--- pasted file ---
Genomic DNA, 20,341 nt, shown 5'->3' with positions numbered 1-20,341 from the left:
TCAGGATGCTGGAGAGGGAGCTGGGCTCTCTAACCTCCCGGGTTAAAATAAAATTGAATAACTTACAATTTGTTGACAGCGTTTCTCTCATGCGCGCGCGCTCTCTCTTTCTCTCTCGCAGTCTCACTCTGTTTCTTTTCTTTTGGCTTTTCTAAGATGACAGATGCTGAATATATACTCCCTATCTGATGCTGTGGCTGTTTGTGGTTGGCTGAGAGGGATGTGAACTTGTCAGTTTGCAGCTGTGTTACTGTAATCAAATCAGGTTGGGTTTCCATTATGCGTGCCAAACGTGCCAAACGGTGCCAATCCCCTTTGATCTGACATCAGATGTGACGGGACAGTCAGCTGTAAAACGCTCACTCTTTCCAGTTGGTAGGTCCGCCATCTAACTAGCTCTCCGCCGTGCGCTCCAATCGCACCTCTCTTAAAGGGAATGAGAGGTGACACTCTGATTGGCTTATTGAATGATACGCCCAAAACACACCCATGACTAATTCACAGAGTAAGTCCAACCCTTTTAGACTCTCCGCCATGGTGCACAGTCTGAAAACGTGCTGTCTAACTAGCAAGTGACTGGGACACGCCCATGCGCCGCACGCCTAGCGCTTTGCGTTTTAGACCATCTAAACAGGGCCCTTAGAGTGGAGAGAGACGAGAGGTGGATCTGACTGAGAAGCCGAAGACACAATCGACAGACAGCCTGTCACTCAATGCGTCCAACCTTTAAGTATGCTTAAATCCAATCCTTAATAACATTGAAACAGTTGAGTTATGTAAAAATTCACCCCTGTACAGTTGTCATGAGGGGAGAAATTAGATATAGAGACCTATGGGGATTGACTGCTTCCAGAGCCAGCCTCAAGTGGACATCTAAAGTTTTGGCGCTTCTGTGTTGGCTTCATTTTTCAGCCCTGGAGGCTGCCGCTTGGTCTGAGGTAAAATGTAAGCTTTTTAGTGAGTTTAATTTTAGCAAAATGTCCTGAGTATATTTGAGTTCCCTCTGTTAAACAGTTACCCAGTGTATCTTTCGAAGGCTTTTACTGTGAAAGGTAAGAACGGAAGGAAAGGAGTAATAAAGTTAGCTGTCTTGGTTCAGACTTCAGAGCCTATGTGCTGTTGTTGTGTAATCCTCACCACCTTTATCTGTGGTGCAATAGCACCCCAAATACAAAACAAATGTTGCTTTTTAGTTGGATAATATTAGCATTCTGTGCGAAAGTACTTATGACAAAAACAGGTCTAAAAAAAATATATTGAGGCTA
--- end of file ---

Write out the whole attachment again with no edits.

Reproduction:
Genomic DNA, 20,341 nt, shown 5'->3' with positions numbered 1-20,341 from the left:
TCAGGATGCTGGAGAGGGAGCTGGGCTCTCTAACCTCCCGGGTTAAAATAAAATTGAATAACTTACAATTTGTTGACAGCGTTTCTCTCATGCGCGCGCGCTCTCTCTTTCTCTCTCGCAGTCTCACTCTGTTTCTTTTCTTTTGGCTTTTCTAAGATGACAGATGCTGAATATATACTCCCTATCTGATGCTGTGGCTGTTTGTGGTTGGCTGAGAGGGATGTGAACTTGTCAGTTTGCAGCTGTGTTACTGTAATCAAATCAGGTTGGGTTTCCATTATGCGTGCCAAACGTGCCAAACGGTGCCAATCCCCTTTGATCTGACATCAGATGTGACGGGACAGTCAGCTGTAAAACGCTCACTCTTTCCAGTTGGTAGGTCCGCCATCTAACTAGCTCTCCGCCGTGCGCTCCAATCGCACCTCTCTTAAAGGGAATGAGAGGTGACACTCTGATTGGCTTATTGAATGATACGCCCAAAACACACCCATGACTAATTCACAGAGTAAGTCCAACCCTTTTAGACTCTCCGCCATGGTGCACAGTCTGAAAACGTGCTGTCTAACTAGCAAGTGACTGGGACACGCCCATGCGCCGCACGCCTAGCGCTTTGCGTTTTAGACCATCTAAACAGGGCCCTTAGAGTGGAGAGAGACGAGAGGTGGATCTGACTGAGAAGCCGAAGACACAATCGACAGACAGCCTGTCACTCAATGCGTCCAACCTTTAAGTATGCTTAAATCCAATCCTTAATAACATTGAAACAGTTGAGTTATGTAAAAATTCACCCCTGTACAGTTGTCATGAGGGGAGAAATTAGATATAGAGACCTATGGGGATTGACTGCTTCCAGAGCCAGCCTCAAGTGGACATCTAAAGTTTTGGCGCTTCTGTGTTGGCTTCATTTTTCAGCCCTGGAGGCTGCCGCTTGGTCTGAGGTAAAATGTAAGCTTTTTAGTGAGTTTAATTTTAGCAAAATGTCCTGAGTATATTTGAGTTCCCTCTGTTAAACAGTTACCCAGTGTATCTTTCGAAGGCTTTTACTGTGAAAGGTAAGAACGGAAGGAAAGGAGTAATAAAGTTAGCTGTCTTGGTTCAGACTTCAGAGCCTATGTGCTGTTGTTGTGTAATCCTCACCACCTTTATCTGTGGTGCAATAGCACCCCAAATACAAAACAAATGTTGCTTTTTAGTTGGATAATATTAGCATTCTGTGCGAAAGTACTTATGACAAAAACAGGTCTAAAAAAAATATATTGAGGCTA